Presidential: Candidates defend their rights before farmers – All Guadeloupe news online

They make up just 1.5% of France’s active population, but they are traditionally a key constituency: Presidential candidates seek support from farmers on Wednesday, at a time when the gap between Emmanuel Macron and his pursuers is narrowing.

Eleven days before the first round, Valerie Pecresse (LR), Marine Le Pen (RN), Eric Zemmour (Reconquest), communist Fabien Roussel and rebel Jean Lassalle traveled to Besançon for this meeting, which brought together most of the farmers. – from 900 to 1000 – and this happens a month after the agricultural exhibition.

Others, especially those on the left, such as Jean-Luc Mélenchon (LFI), Anne Hidalgo (PS) or Yannick Jadot (EELV), did not succumb, they were also heavily booed when the announcer announced that they had declined the invitation.

From short circuits to exiting free trade agreements, through the complete abolition of pesticides, the 12 candidates for the Élysée are full of ideas to lend a helping hand to agriculture hit by soaring production and material costs. war in Ukraine.

Moreover, the profession is experiencing a slow decline. According to preliminary results from the 2020 agricultural census, there are 389,000 farms in metropolitan France, 100,000 fewer than in 2010 and four times fewer than in 1970.

According to INSEE, almost one in five agricultural households lives below the poverty line (18% versus 15% of the French population).

– “Sovereignty” –

“Leading the (environmental) transition is necessary, but this should not make us lose sight of our educational mission,” said Emmanuel Macron. “We have been against agriculture and ecology for a long time, but I believe in this reconciliation of agendas,” he added, saying he wants to “strengthen what we have implemented.”

The presidential candidate, accepted on Wednesday by the Defense Council and then by the Council of Ministers – ahead of a new campaign trip Thursday to the Charente-Maritime – addressed the meeting via videoconference in a message recorded Tuesday at his campaign headquarters.

For her part, National Rally candidate Marine Le Pen, who came second in voting intent polls in the first round behind Mr Macron, said: “My project is the sovereignty of our country.”

The candidate opposed the “nonsense of environmentalists” or even the European Commission and the World Trade Organization (WTO), “which prevent any effective response to the current crisis.”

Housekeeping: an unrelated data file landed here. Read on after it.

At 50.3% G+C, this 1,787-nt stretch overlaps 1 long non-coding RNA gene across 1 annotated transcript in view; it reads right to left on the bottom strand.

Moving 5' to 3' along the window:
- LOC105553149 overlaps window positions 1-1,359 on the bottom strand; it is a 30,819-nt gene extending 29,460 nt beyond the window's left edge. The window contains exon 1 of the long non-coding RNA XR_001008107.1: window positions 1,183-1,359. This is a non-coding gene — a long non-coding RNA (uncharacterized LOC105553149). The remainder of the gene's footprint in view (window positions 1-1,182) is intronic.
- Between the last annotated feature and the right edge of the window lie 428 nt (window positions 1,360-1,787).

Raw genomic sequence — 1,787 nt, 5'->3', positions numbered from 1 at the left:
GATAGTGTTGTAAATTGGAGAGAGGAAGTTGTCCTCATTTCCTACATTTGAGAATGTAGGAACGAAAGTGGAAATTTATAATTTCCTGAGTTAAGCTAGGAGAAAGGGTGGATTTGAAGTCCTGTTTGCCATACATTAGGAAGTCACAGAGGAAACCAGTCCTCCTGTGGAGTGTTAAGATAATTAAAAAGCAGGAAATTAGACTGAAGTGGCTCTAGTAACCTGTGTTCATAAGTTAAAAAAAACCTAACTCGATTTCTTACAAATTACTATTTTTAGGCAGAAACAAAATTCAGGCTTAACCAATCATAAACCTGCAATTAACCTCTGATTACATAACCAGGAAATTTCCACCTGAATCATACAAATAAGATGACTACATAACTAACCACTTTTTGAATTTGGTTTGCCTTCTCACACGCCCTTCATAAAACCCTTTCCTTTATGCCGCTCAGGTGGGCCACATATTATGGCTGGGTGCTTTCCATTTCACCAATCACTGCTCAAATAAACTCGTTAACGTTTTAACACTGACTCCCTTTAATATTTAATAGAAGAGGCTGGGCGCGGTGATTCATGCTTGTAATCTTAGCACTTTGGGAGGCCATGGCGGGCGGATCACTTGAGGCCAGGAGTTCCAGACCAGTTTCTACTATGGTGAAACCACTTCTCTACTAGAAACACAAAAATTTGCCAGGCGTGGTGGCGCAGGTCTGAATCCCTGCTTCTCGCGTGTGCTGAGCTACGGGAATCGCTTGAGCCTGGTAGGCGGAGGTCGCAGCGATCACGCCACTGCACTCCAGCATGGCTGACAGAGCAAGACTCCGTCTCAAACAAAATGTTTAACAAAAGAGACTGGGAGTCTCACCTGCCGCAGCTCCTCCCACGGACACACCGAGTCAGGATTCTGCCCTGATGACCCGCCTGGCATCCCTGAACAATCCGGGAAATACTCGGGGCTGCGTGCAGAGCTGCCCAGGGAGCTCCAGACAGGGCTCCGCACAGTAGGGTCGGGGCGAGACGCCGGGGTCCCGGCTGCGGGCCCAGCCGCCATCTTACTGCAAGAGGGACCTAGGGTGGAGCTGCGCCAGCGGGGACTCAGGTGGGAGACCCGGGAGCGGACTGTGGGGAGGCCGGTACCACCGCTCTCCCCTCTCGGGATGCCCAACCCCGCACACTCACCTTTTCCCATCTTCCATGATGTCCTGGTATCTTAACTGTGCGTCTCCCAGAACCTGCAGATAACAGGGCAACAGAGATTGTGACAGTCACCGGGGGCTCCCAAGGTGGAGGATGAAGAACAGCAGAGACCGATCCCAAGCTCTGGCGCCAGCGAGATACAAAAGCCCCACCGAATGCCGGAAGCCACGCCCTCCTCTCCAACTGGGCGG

She also denounced the farmers’ “intolerable aggression and humiliation” but was booed when she said she wanted to create status for the animals.

– “Franchouillard” –

Playing on the absence of his rivals on the left, which he did not fail to emphasize, the communist Fabien Roussel applauded enthusiastically, showing himself at ease, joking and causing laughter from the audience, traditionally rather on the right. Chess board.

“He’s great!” exclaimed the farmer, applauding when the Communist spoke of nationalizing the bank to help young farmers get loans to pay off their debt.

“Eating good French-grown meat is necessary and important. We have to protect French products, the quality of French products, this should not be a franchise,” Mr. Roussel said again. “I have great respect for those who do not want to eat meat, but let them not impose their model of society.”

According to FNSEA president Christiane Lambert, environmentalist candidate Yannick Jadot would have accepted the invitation before he changed his mind. On Wednesday, he traveled to Marny-sur-Matz (Oise) on the theme of the countryside, whose mayors have been in high demand by the candidates, to get 500 sponsors and want their demands to be heard in the campaign.

Outgoing President Emmanuel Macron garnered 30% of the farmers’ vote at this stage, followed by Valerie Pecresse (13%), Eric Zemmour (12%) and Marine Le Pen, according to an Ifop poll commissioned by the union and released on Tuesday. (eleven%).

For its part, La France insoumise, whose candidate Jean-Luc Mélenchon is best positioned on the left, is trying to mobilize voters by organizing a rally on the theme of “union of workers’ quarters” in Saint-Denis, in the suburbs of Paris.

In the final straight of the election campaign, the poll gap between Emmanuel Macron and his immediate pursuers is narrowing, even if he is still in the lead.

According to an Opinionway poll by Les Echos and Radio Classique on Wednesday, the president has about 28% of the vote, while Marine Le Pen and Jean-Luc Mélenchon have 20% and 15%, respectively.

In the second round, Emmanuel Macron’s potential opponents are also gaining strength, even if they are still losing.

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